Syrian Cinema in the Service of the Dictator, Concealing His Crimes

The Rian of Homs, director Joud Said (Youtube)

The Rian of Homs, director Joud Said (YouTube)


 “Each of the well-known cinema directors was obliged to produce two movies a year about the agricultural development under the Soviet Union. The movie must show the farmers as happy and joyous people.” It is from here that the Stalinist plan, which Stalin called the “Dreadful List,” started, resorting to a famous director, none but Sergei Eisenstein, who presented movies with the theme of post-revolution Bolshevik Russia.

Of this duration’s best movies are Strike, 1924, and the Battleship Potemkin, 1925, which addressed the rebellion of the “Potemkin” battleship’s sailors against their officers in 1905. The movie was chosen as the best in the history of world cinema, according to the critics’ vote for the year of 1957; it is also considered one of the most effective promotional movies in the history of cinema at the world’s level.

The Russian cinema, under the Stalinist reign, was hegemonized by realistic socialism, imposed on all arts, including cinema, as to advance this mindset. This control appeared clearly after the death of Stalin, for the Russian cinema started to demand liberty and then spread over international festivals, according to which cinematic innovative figures started to appear, detached from the grip of the regime.

Cinema at the Services of Dictatorships

This policy infected the friend sates of the Soviet Union, including Syria, before which the Iraqi regime, produced the Qadsia movie as a part of its war with Iran. Iran, similarly, exploited its cinema directors, who often produced movies criticizing the Iranian society and regime, whether implicitly or explicitly with a tone hinting at reform.

The regime, since it came into power in Syria, was able to detect that cinema and art in general do play a key role in “propaganda,” or the promotion for dictatorships,  either in a direct manner by advancing its ideas, attitudes or point of views, or in an indirect manner by producing movies, utilizing creative citizens, who are not necessarily to its side, while allowing them a space, through which it can exploit their arrival at international awards and platforms, as to give a different image of itself, one of civilization and diversity, which it considers a part of the process of polishing the way it already looks.

The Syrian director, Thayer Mousa, explains to Enab Baladi how the Syrian Public Institute of Cinema’s production of movies has increased in the past a few years.

He says: “The past a few years witnessed an increase in the number of the movies produced by the Institute, in support of the regime’s propaganda, especially since that the Institute posses all that is needed to produce a narrative film with the least cost possible, unlike drama.”

Following the breakout of the Syrian revolution in March 2011, the regime was oblivious of the role of art in general and cinema in particular, for its sole focus was directed at oppressing the demonstrations and its military campaigns, especially with the expansion of the geographical area being controlled by the opposition factions.

“In the beginning, the regime’s interest concentrated on drama, as to present its perspective and to employ its narrative in series that serve its politics. However, these series were refused by the Arab channels, which refrained from broadcasting works that address the Syrian affairs, let them be from the regime’s part or from the opposition’s, which triggered the regime to make a shift to cinema that will help it have access to the international public opinion and a larger audience via the festivals presenting these movies,” the director added.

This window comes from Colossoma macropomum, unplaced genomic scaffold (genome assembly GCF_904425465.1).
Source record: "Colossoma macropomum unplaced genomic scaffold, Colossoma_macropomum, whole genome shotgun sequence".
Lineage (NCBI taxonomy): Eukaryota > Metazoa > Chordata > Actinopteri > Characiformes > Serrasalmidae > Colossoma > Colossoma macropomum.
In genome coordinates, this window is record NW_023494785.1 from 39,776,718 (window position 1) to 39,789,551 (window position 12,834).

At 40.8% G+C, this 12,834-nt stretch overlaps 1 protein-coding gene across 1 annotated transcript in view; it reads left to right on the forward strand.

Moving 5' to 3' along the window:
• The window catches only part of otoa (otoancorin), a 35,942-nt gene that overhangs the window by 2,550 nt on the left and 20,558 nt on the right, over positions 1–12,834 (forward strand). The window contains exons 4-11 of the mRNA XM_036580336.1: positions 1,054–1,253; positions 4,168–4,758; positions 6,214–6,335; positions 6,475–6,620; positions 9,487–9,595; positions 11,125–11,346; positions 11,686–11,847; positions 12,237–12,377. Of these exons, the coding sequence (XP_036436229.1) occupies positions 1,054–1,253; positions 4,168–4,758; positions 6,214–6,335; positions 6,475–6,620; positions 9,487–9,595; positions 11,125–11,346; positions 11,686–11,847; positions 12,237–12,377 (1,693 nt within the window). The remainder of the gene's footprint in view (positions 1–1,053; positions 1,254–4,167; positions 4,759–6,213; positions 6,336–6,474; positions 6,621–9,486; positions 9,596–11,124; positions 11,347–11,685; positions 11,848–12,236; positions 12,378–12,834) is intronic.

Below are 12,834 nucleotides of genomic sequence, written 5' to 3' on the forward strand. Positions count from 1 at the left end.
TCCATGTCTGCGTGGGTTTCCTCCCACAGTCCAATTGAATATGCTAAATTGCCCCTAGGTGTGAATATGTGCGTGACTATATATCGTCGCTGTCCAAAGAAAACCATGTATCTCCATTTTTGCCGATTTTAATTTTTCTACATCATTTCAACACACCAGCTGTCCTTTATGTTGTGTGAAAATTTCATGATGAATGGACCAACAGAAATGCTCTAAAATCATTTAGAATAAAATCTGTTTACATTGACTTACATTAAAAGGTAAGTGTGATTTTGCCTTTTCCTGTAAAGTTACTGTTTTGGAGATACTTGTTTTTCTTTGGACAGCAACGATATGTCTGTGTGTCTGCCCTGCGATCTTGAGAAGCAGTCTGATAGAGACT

The movies directed by Joud Said, for example, attracted a massive audience at festivals, in addition to wining several awards because he utilized the destroyed sites in Syria, which formed a suitable environment for shooting his movies, as they appear to be having a high artistic value, according to Mousa, who refutes this evaluation, considering that the audience was affected by the scenes of bombardment more than the story or the director’s efforts, as for Joud, in his movies, including The Rian of Homs, bestows the regime a testimony of innocence before all its victims.

A Cinematic Conflict at the Festival’s Battle Ring

In the past a few years, a number of anti-regime Syrian directors tried to channel their voice to the world through making movies that serve the humanitarian cause by shedding a light on the shelling, fear, detention and forced disappearance they are suffering, in addition to the dilemma of the refugees at the camps, as well as the death boats heading towards the dream of a safe life in Europe.

These movies varied, some are narrative, others are documentaries, and some received international awards, such as the White Helmets, the 2017 Oscar Winner for Documentary (Short Subject).

The Last Men in Aleppo has also won several international awards, of which is the American “Sundance” Film Festival’s award.

As for the narrative movies, The Guest: Aleppo-Istanbul, by the Jordanian actress Saba Mubarak, is yet receiving international awards for addressing the Syrian refugees cause, including children.

The last participation of movies presenting the Syrian tragedy was The Day I Lost My Shadow, by Soudade Kaadan, actress Sawsan Arsheed and the actor Samer Ismail, which won the 2018 “Vince” Festival award. The movie is a Syrian, Lebanese, French Qatari coproduction. Shot at the Syrian-Lebanese borders in 2017, the movie narrates hypothetical events in the winter of 2012 about Sanaa, Sawsan Arsheed, who is living in the hells of a war capable of stealing the viewers’ imagination.